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 Post subject: Underlayment Question on Post and Beam, 2x6 T&G Sub-floor
PostPosted: Fri Jun 01, 2012 9:00 am 
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Sorry if this already been asked - searched the site and couldn't find a thread.

I'm in the Pacific NW and am about to install 3/4 thick solid maple (2 1/4) and have pulled out all the carpet and particle board. I've read it is recommended but not necessary to install plywood over the car decking subfloor. There is some deflection and slight cupping. My plan was to sand down the subfloor and install 30lb felt (edged to edge - not overlapped) to account for any variance. Then, lay a silicone paper over the felt and cleat directly over that (given this installation with no ply, would you cleat or staple?).

I read that some people don't put down plywood over the car decking - I'd prefer not to for all the obvious reasons. I'd like to know if back in the day (30-40 years ago) did installers install directly on top of car decking in the Pacific NW (or other areas of the country)?

Would I be looking at an installation failure or just some squeaky floors over time?

Thoughts/Opinions/Experience with this?

Thank you for taking the time to read/reply


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 Post subject: Re: Underlayment Question on Post and Beam, 2x6 T&G Sub-floor
PostPosted: Sat Jun 02, 2012 5:50 am 
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The other day I watched a Don Bollinger video who lives in the Seattle area. Same situation. He preferred not to add extra plywood because of other rooms that had hardwood. This would have created the need for reducers which he didn't want. Like you, he sanded the subfloor flat and installed over it. More and more installers are going with cleats (3/4" hardwood) these days over staples...better expansion allowance.

Incidentally you can watch it here. Don't know how long it will last because it's a pirated video and I reported to Don.

http://www.youtube.com/watch?v=LnCg2GHRBn8


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 Post subject: Re: Underlayment Question on Post and Beam, 2x6 T&G Sub-floor
PostPosted: Sat Jun 02, 2012 7:55 am 
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I think the most important aspect of cleats versus staples is moisture absorption over time. If you know your floor is going to suck up a lot of moisture, cleats might be a better idea. I generally prefer staples but cleats still have a place in this trade. I might recommend using some construction screws in any boards that aren't tight against your joists.

I still find lots of these sub floors here in Connecticut. We have lots of old homes and when a board is loose, a construction screw or ten will do the trick .

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 Post subject: Re: Underlayment Question on Post and Beam, 2x6 T&G Sub-floor
PostPosted: Sun Jun 03, 2012 2:14 am 
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Thank you very much for the response and the link Ken - watched the video(s). I notice he didn't say whether or not his construction was decking over post and beam or decking over joists. There is some (minor) deflection when I walk across the deck now that the underlayment (particle board) has been removed. Do you know if back in the '70s it was standard to lay hardwood on decking on this type of construction and if it is just in the modern era that the NWFA decided decking on post and beam should have additional underlayment? Cause, if it is "old school", I'd feel more comfortable doing it than not laying underlayment if it wasn't considered necessary back in the day also.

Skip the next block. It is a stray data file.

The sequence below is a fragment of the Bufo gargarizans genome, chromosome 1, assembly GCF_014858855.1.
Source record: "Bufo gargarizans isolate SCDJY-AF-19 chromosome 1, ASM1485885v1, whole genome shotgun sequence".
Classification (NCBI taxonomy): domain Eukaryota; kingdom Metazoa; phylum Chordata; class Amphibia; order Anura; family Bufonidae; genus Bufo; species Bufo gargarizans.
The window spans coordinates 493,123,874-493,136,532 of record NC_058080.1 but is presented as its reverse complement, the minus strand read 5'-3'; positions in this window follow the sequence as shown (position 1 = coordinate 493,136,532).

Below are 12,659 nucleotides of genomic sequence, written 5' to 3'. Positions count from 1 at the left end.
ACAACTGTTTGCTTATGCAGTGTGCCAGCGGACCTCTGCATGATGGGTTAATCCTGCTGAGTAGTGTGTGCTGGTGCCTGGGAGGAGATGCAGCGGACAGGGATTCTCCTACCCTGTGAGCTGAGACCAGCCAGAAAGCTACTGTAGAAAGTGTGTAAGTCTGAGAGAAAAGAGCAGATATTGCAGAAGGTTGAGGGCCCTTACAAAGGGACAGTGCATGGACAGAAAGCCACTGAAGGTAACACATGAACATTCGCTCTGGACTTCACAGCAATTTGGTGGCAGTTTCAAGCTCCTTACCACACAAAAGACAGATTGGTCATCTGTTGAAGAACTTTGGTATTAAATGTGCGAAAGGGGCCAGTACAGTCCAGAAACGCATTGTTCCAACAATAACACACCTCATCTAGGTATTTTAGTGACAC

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 Post subject: Re: Underlayment Question on Post and Beam, 2x6 T&G Sub-floor
PostPosted: Sun Jun 03, 2012 2:31 am 
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Thanks for your input Paul - I'm assuming that when your talking about construction screws in boards, your talking about suring up the subfloor correct? I ask because I've recently seen videos or been reading about some people using headless screws on starter rows (pre-drilled at 45 degrees on the tongue) instead of blind nailing but to me that would seem to defeat the purpose or restrict the floor from expanding on the starter row end.

If you are talking subfloor, I know what you mean, I've found various places where they didn't nail boards or where they missed the beam completely (like around the fireplace they missed the entire 8 foot span of the end cut and that subfloor was spongy). I've gone into the crawlspace and added 2x4's across places like that to secure loose/floating end cut boards to adjoining boards and then sucked the boards tight from the top with deck screws. There is still some natural deflection when walking in some areas due to the 4' span - I'm hoping this wont effect the installation - or cause the installation to fail over time. My gut says once I nail her down, she'll be bomber without the additional underlayment?


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 Post subject: Re: Underlayment Question on Post and Beam, 2x6 T&G Sub-floor
PostPosted: Sun Jun 03, 2012 9:44 pm 
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I did mean the sub floor. You can use headless screws for first rows but you don't have to.

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 Post subject: Re: Underlayment Question on Post and Beam, 2x6 T&G Sub-floor
PostPosted: Mon Jun 04, 2012 5:23 am 
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Quote:
You can use headless screws for first rows but you don't have to.


Seems to me they would not allow the floor to expand back and forth, but then some guys glue the first and last few rows, trying to avoid the nail holes. Me, I'd prefer to keep with old methods that are proven time and time again.

I don't know the answer to the post and beam. I don't think I've seen any reference to it in the NWFA manuals.


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 Post subject: Re: Underlayment Question on Post and Beam, 2x6 T&G Sub-floor
PostPosted: Mon Jun 04, 2012 6:09 am 
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Expansion can be a problem. One builder I know likes to screw the first row with flush trim screws because he tends to work with wider plank and glue and staple. He opts for the screws so that his second,third,etc rows don't move his first row but it is just his preference.